Texas crash’s latest tragedy for family of young driver, father – Press Enterprise


HOBBS, NM (AP) — Authorities investigating a fiery head-on collision in West Texas don’t know why a 13-year-old boy was driving while his father was in the passenger seat of a pickup truck that pulled into the oncoming lane and collided with a passenger car, nine people were killed.

The young teenager, who has not been identified, died in the crash along with his father, 38-year-old Henrich Siemens, and six members of a New Mexico college golf team and their coach.

It is the latest tragedy for the family of the father and son from Seminole, Texas.

Parishioners first rallied around Siemens and his wife Agatha in October when a fire that broke out in the kitchen destroyed the house where they had lived for ten years. Seminole is a rural community of approximately 7,500 people, some of whom moved to the area in the 1970s with other Mennonite families who began farming and raising cattle.

While the couple and their children escaped the fire unharmed, Agatha wrote on her Facebook page at the time that they had lost everything, including one of the family’s pets.

After the crash, Agatha Siemens shared family photos on social media, saying her husband is the love of her life and she misses her son. She has not returned messages asking for comment.

National Transportation Safety Board vice chairman Bruce Landsberg announced Thursday that the truck was being driven by the child. He said the truck’s left front tire, which was a spare, blew out before the impact.

The pickup went into the oncoming lane on the darkened, two-lane freeway before colliding with the van. Both vehicles burst into flames.

Although it was unclear how fast the two vehicles were traveling, “it was clearly a high-speed collision,” Landsberg said.

The speed limit at the scene of the accident is 75 mph (120 km/h), according to the agency.

Landsberg said investigators hoped to get enough information from the vehicles’ logs, if they survived, to understand what happened. He said many in the van were not wearing their seat belts and at least one was thrown from the vehicle.

It is not uncommon for young teens to drive in this region and other more rural parts of the United States. In Texas, one must be 14 to begin taking classroom courses for a learner’s license and 15 to obtain this provisional license to drive with an instructor or licensed adult in the vehicle.

Investigators have not yet determined why the youth was behind the wheel, Texas Department of Public Safety Sgt. Steven Blanco said Friday.

The NTSB dispatched an investigation team to the crash site in Andrews County, Texas, about 30 miles east of the New Mexico state line.

The University of the Southwest students, including one from Portugal and one from Mexico, and the coach were returning from a golf tournament in Midland, Texas, when the vehicles collided Tuesday night. Two Canadian students were hospitalized in critical condition.

University of the Southwest spokeswoman Maria Duarte declined to comment on the NTSB’s announcement about the young driver, citing the ongoing investigation. The private Christian college is located in Hobbs, New Mexico, near the Texas state line.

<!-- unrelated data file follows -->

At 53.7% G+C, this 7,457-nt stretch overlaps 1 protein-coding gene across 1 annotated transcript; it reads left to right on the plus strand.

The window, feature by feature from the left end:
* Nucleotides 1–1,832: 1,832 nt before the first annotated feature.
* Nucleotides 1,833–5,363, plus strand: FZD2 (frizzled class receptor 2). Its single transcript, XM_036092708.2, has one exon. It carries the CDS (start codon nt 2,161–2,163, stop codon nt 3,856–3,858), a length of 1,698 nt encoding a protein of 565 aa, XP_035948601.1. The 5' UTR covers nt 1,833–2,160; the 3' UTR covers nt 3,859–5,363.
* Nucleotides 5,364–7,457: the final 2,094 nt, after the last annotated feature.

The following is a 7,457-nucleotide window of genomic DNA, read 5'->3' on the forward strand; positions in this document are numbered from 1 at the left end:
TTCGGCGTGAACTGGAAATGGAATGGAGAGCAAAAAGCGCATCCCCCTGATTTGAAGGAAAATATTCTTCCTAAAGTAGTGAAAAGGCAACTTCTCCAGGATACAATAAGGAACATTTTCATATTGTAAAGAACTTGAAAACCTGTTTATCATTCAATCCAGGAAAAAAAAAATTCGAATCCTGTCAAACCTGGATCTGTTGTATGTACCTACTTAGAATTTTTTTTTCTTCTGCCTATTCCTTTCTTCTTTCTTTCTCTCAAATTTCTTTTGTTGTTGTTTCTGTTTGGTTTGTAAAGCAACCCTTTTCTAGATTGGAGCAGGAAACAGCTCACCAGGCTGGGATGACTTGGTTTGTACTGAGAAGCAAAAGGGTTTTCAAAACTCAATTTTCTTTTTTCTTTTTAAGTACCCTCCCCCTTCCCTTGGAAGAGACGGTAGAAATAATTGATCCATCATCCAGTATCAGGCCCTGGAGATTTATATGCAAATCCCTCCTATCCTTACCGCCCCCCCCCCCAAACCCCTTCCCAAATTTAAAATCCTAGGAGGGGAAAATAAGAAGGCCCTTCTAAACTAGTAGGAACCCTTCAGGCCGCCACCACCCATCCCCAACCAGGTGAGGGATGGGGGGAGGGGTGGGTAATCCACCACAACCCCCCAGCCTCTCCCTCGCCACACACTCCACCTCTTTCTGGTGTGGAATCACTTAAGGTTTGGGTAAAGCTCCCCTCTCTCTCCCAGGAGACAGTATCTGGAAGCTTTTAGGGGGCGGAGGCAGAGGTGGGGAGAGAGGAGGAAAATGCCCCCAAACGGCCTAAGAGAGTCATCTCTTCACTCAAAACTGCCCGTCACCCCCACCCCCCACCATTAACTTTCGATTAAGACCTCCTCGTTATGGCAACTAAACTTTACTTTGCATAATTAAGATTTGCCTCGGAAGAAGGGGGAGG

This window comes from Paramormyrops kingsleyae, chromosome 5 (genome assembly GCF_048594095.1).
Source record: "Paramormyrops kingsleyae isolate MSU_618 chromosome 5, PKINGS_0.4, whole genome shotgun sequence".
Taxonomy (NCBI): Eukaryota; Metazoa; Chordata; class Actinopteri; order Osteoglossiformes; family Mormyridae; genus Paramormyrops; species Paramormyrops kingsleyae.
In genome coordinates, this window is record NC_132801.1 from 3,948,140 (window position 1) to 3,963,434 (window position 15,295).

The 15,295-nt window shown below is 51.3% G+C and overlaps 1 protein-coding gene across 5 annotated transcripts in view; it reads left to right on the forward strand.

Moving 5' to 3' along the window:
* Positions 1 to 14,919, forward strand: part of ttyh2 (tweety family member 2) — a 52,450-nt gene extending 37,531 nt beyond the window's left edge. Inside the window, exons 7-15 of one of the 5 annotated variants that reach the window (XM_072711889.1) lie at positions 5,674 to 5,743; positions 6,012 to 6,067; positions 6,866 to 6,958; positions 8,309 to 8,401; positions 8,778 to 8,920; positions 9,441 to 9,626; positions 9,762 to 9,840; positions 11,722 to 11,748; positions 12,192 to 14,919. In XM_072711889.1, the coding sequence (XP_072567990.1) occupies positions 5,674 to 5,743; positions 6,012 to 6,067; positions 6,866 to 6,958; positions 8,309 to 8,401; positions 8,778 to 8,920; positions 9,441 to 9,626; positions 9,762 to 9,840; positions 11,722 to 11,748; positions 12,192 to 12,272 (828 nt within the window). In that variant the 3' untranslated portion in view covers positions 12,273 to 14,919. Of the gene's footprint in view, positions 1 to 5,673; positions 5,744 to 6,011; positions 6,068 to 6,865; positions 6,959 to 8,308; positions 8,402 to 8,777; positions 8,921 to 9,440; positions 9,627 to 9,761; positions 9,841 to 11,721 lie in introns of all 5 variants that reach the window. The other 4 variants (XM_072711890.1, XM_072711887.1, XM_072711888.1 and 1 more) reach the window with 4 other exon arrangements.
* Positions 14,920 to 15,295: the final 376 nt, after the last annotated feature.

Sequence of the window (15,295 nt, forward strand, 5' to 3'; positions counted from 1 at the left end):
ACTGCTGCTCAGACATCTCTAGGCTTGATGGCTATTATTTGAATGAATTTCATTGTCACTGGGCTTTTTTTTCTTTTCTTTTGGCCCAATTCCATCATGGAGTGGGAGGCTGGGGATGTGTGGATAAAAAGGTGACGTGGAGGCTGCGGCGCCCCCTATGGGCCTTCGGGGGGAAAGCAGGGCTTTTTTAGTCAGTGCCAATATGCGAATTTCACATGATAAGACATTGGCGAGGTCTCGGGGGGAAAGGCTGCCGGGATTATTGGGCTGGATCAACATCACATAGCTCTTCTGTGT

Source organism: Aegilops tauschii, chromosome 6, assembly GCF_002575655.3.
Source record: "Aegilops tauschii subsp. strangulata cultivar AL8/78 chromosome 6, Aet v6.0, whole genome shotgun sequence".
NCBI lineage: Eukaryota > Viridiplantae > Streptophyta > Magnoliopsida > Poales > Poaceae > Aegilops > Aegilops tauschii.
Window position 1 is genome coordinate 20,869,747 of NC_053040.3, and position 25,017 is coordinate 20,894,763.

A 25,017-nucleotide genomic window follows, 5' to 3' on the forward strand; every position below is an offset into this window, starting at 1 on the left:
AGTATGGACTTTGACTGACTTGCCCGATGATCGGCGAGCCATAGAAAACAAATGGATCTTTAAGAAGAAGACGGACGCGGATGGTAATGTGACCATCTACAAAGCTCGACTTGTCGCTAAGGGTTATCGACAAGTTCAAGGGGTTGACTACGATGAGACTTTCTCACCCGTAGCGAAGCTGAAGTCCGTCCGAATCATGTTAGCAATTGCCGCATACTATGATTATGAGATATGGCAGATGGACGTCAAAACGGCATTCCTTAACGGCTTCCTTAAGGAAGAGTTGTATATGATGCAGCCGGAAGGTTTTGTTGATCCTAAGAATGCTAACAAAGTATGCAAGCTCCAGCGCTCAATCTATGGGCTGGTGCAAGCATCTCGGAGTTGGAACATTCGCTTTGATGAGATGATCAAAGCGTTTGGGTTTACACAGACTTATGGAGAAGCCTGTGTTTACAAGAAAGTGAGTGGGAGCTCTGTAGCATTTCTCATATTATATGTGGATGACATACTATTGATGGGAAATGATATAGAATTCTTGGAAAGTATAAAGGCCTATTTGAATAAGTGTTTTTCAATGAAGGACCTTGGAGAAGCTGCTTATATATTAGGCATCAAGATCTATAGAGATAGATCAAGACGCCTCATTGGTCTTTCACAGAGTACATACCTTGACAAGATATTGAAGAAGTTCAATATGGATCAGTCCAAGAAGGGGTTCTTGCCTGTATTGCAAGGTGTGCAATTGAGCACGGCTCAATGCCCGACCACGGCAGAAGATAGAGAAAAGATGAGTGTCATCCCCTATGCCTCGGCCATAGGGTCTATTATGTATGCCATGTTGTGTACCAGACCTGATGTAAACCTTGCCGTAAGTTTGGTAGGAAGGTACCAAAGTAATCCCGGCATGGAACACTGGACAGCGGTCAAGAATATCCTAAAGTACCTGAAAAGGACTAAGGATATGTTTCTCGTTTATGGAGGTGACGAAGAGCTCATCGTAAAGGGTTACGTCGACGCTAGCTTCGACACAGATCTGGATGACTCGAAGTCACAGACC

According to NTSB spokesman Eric Weiss, the golf teams were traveling in a 2017 Ford Transit van towing a box trailer when it collided with the 2007 Dodge 2500 pickup truck.

The Texas Department of Public Safety identified the deceased as: golf coach Tyler James, 26, of Hobbs, New Mexico; and player Mauricio Sanchez, 19, of Aguascalientes, Mexico; Travis Garcia, 19, of Pleasanton, Texas; Jackson Zinn, 22, of Westminster, Colorado; Karisa Raines, 21, of Fort Stockton, Texas; Laci Stone, 18, of Nocona, Texas; and Tiago Sousa, 18, from Algarve, Portugal.

Canadian students Dayton Price, 19, of Mississauga, Ontario, and Hayden Underhill, 20, of Amherstview, Ontario, were seriously injured on board the van. Both were helicoptered to Lubbock, about 110 miles northeast.

“They are stable and recovering and making more and more progress every day,” University of the Southwest Provost Ryan Tipton said Thursday.

“One of the students is eating chicken soup,” Tipton said, calling her recovery a “game by inch.”

Tipton said the university’s president, Quint Thurman, visited the students’ parents at the hospital, illustrating the close-knit community at the college with only about 350 students on campus.

A memorial with flowers, golf balls and a handcrafted sign was erected on Wednesday at the golf course near the campus where the team trains. Counseling and worship services were provided on campus.

About 150 people turned out Thursday night to remember Jackson Zinn at the Texas Roadhouse, a restaurant where he worked and met his girlfriend of five months.

“We met right here at this table,” said Maddy Russell, 20, of Hobbs. “He was my heart.”

Mourners released about 100 blue and orange balloons into the cold, whipping winds of eastern New Mexico that soon disappeared over the horizon.


Bleed was reported from Little Rock, Arkansas, and Snow from Phoenix. Associated Press writers Jake Bleiberg and Jamie Stengle in Dallas, Susan Montoya Bryan in Albuquerque, Rob Gillies in Toronto, and Barry Hatton in Lisbon contributed to this report.


Attanasio is a corps member for the Associated Press/Report for America Statehouse News Initiative. Report for America is a nonprofit national service program that brings journalists into local newsrooms to cover undercover topics. Follow Attanasio on Twitter.


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